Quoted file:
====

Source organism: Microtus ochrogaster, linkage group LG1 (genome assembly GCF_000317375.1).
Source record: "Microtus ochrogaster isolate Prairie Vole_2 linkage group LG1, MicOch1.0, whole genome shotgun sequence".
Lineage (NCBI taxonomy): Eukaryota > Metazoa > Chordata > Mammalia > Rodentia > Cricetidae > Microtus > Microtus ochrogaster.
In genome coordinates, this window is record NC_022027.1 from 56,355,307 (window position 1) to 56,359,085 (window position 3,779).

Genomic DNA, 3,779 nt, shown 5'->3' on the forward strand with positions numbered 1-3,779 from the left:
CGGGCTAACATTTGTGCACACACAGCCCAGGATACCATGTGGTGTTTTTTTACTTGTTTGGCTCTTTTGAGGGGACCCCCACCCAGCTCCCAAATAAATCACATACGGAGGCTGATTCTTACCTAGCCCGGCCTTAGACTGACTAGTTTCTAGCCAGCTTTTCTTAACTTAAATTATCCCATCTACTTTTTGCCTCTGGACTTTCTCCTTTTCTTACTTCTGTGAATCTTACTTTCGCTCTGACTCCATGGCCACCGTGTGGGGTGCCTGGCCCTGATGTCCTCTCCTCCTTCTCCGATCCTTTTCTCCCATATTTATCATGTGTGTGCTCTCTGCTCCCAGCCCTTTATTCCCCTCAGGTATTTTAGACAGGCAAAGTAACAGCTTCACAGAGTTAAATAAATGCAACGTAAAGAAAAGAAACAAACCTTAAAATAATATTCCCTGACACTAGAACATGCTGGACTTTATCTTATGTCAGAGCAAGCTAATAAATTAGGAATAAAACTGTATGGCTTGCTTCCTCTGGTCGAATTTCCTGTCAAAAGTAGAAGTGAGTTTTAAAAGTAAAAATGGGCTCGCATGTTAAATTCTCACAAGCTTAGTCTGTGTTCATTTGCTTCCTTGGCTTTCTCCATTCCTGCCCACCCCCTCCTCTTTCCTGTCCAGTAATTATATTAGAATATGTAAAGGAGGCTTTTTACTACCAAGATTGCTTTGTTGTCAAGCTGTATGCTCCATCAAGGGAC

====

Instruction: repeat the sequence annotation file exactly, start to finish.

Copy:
Source organism: Microtus ochrogaster, linkage group LG1 (genome assembly GCF_000317375.1).
Source record: "Microtus ochrogaster isolate Prairie Vole_2 linkage group LG1, MicOch1.0, whole genome shotgun sequence".
Lineage (NCBI taxonomy): Eukaryota > Metazoa > Chordata > Mammalia > Rodentia > Cricetidae > Microtus > Microtus ochrogaster.
In genome coordinates, this window is record NC_022027.1 from 56,355,307 (window position 1) to 56,359,085 (window position 3,779).

Genomic DNA, 3,779 nt, shown 5'->3' on the forward strand with positions numbered 1-3,779 from the left:
CGGGCTAACATTTGTGCACACACAGCCCAGGATACCATGTGGTGTTTTTTTACTTGTTTGGCTCTTTTGAGGGGACCCCCACCCAGCTCCCAAATAAATCACATACGGAGGCTGATTCTTACCTAGCCCGGCCTTAGACTGACTAGTTTCTAGCCAGCTTTTCTTAACTTAAATTATCCCATCTACTTTTTGCCTCTGGACTTTCTCCTTTTCTTACTTCTGTGAATCTTACTTTCGCTCTGACTCCATGGCCACCGTGTGGGGTGCCTGGCCCTGATGTCCTCTCCTCCTTCTCCGATCCTTTTCTCCCATATTTATCATGTGTGTGCTCTCTGCTCCCAGCCCTTTATTCCCCTCAGGTATTTTAGACAGGCAAAGTAACAGCTTCACAGAGTTAAATAAATGCAACGTAAAGAAAAGAAACAAACCTTAAAATAATATTCCCTGACACTAGAACATGCTGGACTTTATCTTATGTCAGAGCAAGCTAATAAATTAGGAATAAAACTGTATGGCTTGCTTCCTCTGGTCGAATTTCCTGTCAAAAGTAGAAGTGAGTTTTAAAAGTAAAAATGGGCTCGCATGTTAAATTCTCACAAGCTTAGTCTGTGTTCATTTGCTTCCTTGGCTTTCTCCATTCCTGCCCACCCCCTCCTCTTTCCTGTCCAGTAATTATATTAGAATATGTAAAGGAGGCTTTTTACTACCAAGATTGCTTTGTTGTCAAGCTGTATGCTCCATCAAGGGAC